Weather is Temporary, Climate Permanent

People confuse weather with climate. Weather, like form, is temporary but climate like quality is permanent, or relatively so. When we say that there is climate change we are not speaking of changes in weather from day to day or even year to year or even decade to decade, but a process which has always happened. Until the industrial revolution that process was gentle and slow and mostly took hundreds of years but since the industrial revolution has moved much more quickly. If you measure this process as a trend over the centuries it can be seen more clearly. Continue reading

A Short Guide to the United Kingdom’s Renewable Energy Statistics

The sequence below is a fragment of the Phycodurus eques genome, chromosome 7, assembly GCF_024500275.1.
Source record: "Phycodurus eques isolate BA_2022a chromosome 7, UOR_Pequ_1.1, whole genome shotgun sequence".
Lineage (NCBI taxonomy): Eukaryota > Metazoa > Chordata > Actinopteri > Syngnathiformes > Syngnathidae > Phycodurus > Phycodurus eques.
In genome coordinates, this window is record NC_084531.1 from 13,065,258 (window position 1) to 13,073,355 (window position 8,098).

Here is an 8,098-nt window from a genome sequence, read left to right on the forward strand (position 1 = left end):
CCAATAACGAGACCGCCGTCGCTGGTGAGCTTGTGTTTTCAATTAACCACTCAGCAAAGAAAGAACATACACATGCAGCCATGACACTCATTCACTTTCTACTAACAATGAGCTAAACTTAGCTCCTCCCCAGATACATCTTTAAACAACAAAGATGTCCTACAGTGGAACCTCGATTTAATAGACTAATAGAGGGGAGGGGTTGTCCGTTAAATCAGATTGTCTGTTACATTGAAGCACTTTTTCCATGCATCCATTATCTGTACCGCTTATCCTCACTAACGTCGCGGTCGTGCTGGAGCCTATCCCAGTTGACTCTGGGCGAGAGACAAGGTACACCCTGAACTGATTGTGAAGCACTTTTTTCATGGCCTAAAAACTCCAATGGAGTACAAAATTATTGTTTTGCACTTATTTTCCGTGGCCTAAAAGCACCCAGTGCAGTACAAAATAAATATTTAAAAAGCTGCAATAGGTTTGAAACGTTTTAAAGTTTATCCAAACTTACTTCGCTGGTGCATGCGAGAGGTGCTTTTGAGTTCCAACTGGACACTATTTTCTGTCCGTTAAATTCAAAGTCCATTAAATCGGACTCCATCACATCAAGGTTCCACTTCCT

This year the United Kingdom is generating 3% of its energy requirements from renewable sources as defined by the European Union. That may seem to be cause for celebration, as that figure can only rise, we hope. Continue reading

The delta lands are sinking

When a river flows it picks up all kind of debris from the act of running water over rock, subsoil and soil. Generally rivers deposit this debris, known as sediment, at their moths where they often form large deltas, like the Nile delta or the Delta of the Mississippi. Deltas are made up of many islands formed by the constant deposit of sediment, and they are kept in check by the natural action of the river which washes some of the delta land into the sea. Continue reading

Energy, monopolies and cartels